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Tripchord - Surviving The System (2/10) - Canada - 2006

Genre: Nu-Metal / Modern Metal
Label: Cyclone Records
Playing time: 41:51
Band homepage: Tripchord

Tracklist:

  1. Reject
  2. By Myself
  3. Distant
  4. Fist Full Of Rage
  5. Reject
  6. Sick With Hate
  7. Sinner Of A Man
  8. Preacher
  9. Aggravate
  10. S & M
  11. Hide Jeckyll
Tripchord - Surviving The System

Take a trip back in your audio time machine to a distant time when Y2K fears still pulsed and when Napster was just gaining national attention—in other words, the far-away retro years of 1999 and 2000, when Nu-Metal bands stalked the airwaves as unto a cloud of locusts. Canada’s TRIPCHORD are firmly stuck at the turn of the decade, plying a lamentable style that could have made them a name then but that just sounds unfortunate now.

 

There are two things to TRIPCHORD’s credit on “Surviving The System”: they don’t use breakdowns as much as they could (though “S & M” is the opprobrious exception), and vocalist Tommy Geraldes does have a pretty good clean voice. He seems to sound like a combination of Warrel Dane and that guy from GODSMACK, at times going further in one direction or the other. His screams, however, are on the weaker end of the generic spectrum. I can’t help but think that it was a bad move to include it so much.

 

Opener “Reject” especially sounds like something DISTURBED would have recorded, with Geraldes in full Warrel Dane mode. “Fist Full Of Rage” has KORN-style bass work and is clearly their big bid for the mosh pit. The song that really caught my attention was “Aggravate.” It just sounds so weak, so limp. The guitar is intensely under produced, leaving Geraldes’ unfortunate growling to cover. In general, the guitars on “Surviving The System” aren’t as heavy as you expect from Nu-Metal, but in “Aggravate” it just sounds like the band lacks conviction in what they’re doing. That stigma never really fades and in fact infects later listening. “Aggravate” so thoroughly exudes mediocrity that it retroactively worsens the music you’ve already heard.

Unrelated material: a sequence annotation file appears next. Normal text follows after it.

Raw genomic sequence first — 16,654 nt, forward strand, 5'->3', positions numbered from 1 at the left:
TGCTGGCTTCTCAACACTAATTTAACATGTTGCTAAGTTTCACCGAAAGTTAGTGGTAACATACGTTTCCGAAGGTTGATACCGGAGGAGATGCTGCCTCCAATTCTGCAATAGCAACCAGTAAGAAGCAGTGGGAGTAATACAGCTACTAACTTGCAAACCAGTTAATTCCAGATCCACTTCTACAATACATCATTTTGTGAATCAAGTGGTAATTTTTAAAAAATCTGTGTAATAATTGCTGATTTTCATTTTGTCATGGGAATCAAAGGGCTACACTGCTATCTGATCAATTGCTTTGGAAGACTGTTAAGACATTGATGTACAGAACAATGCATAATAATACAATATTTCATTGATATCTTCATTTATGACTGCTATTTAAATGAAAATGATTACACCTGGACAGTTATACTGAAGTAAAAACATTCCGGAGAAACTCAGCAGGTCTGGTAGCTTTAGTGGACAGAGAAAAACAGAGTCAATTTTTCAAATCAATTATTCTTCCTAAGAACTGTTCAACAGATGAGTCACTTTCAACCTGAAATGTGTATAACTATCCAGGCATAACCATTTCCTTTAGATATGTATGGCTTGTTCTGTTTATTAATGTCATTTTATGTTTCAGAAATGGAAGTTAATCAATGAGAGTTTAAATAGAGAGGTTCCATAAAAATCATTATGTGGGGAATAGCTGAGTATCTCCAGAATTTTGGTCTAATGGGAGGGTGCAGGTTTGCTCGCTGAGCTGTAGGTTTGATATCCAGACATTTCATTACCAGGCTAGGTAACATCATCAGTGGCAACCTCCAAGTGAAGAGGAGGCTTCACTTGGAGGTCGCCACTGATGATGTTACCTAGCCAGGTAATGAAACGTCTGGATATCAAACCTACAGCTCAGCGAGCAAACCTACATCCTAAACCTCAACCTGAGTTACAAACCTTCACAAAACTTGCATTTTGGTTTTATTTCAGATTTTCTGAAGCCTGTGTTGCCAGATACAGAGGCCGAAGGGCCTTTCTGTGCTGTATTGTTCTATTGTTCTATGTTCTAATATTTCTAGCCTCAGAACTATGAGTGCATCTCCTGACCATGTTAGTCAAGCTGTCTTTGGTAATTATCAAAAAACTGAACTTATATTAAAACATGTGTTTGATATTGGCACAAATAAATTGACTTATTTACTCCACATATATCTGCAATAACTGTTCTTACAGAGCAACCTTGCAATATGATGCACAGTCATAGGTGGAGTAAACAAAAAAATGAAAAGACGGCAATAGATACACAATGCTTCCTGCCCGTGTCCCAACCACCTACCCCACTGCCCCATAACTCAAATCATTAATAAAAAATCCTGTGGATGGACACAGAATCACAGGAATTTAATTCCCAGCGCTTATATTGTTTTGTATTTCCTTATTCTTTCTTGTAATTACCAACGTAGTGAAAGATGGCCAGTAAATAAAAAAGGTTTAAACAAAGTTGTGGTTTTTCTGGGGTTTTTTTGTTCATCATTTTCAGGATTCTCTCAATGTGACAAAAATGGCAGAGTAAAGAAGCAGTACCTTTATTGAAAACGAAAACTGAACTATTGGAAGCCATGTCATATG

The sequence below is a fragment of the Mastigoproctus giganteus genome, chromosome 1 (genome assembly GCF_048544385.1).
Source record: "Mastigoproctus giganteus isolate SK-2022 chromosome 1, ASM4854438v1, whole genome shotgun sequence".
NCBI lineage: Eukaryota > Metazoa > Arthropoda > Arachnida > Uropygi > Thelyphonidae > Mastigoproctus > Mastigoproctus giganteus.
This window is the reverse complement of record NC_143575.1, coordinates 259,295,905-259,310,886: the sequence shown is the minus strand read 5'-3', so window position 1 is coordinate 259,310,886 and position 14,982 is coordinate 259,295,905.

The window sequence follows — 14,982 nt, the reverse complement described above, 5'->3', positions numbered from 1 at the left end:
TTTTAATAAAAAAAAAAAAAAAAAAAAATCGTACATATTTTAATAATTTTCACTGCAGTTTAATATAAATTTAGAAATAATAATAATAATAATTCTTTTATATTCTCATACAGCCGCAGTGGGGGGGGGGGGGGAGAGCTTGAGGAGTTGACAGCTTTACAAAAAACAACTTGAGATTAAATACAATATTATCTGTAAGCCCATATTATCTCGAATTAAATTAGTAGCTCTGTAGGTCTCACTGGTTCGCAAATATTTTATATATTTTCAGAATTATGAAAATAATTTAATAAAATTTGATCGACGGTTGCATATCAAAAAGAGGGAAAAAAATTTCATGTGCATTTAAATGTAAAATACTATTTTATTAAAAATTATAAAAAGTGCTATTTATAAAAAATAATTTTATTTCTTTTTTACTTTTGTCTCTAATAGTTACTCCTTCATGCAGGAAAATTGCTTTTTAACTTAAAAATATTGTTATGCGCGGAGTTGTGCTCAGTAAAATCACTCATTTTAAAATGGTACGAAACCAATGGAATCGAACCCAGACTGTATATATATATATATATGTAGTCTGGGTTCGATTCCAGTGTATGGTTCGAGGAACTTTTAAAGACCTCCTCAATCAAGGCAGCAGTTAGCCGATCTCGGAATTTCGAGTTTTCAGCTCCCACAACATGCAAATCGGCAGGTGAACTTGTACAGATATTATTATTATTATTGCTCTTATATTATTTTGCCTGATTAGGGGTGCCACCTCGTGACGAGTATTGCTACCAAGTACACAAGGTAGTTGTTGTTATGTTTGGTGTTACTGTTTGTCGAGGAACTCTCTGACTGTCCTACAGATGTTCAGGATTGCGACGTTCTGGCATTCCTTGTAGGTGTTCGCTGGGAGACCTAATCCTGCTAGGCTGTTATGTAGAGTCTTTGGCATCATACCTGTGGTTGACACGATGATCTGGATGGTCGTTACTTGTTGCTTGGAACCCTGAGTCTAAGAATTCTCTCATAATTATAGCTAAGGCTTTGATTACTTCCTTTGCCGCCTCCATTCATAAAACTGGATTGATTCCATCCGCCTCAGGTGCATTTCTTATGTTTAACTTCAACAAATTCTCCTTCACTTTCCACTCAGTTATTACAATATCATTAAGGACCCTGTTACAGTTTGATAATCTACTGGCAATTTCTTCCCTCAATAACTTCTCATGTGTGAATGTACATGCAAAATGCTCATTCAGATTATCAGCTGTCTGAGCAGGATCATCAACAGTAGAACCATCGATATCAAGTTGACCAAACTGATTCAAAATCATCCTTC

I can’t even see die-hard Nu-Metal/Modern Metal fans really getting into this. The music is usually cliché, never inventive, and lacking in anything resembling intensity. There’s just nothing to justify spending your hard earned dollars, Euros, kronur, or rubles on this release.

 

There’s a hidden song, “Delusion” after several minutes of silence following “Hide Jeckyll.”

(Online February 10, 2007)

Keith Stevens



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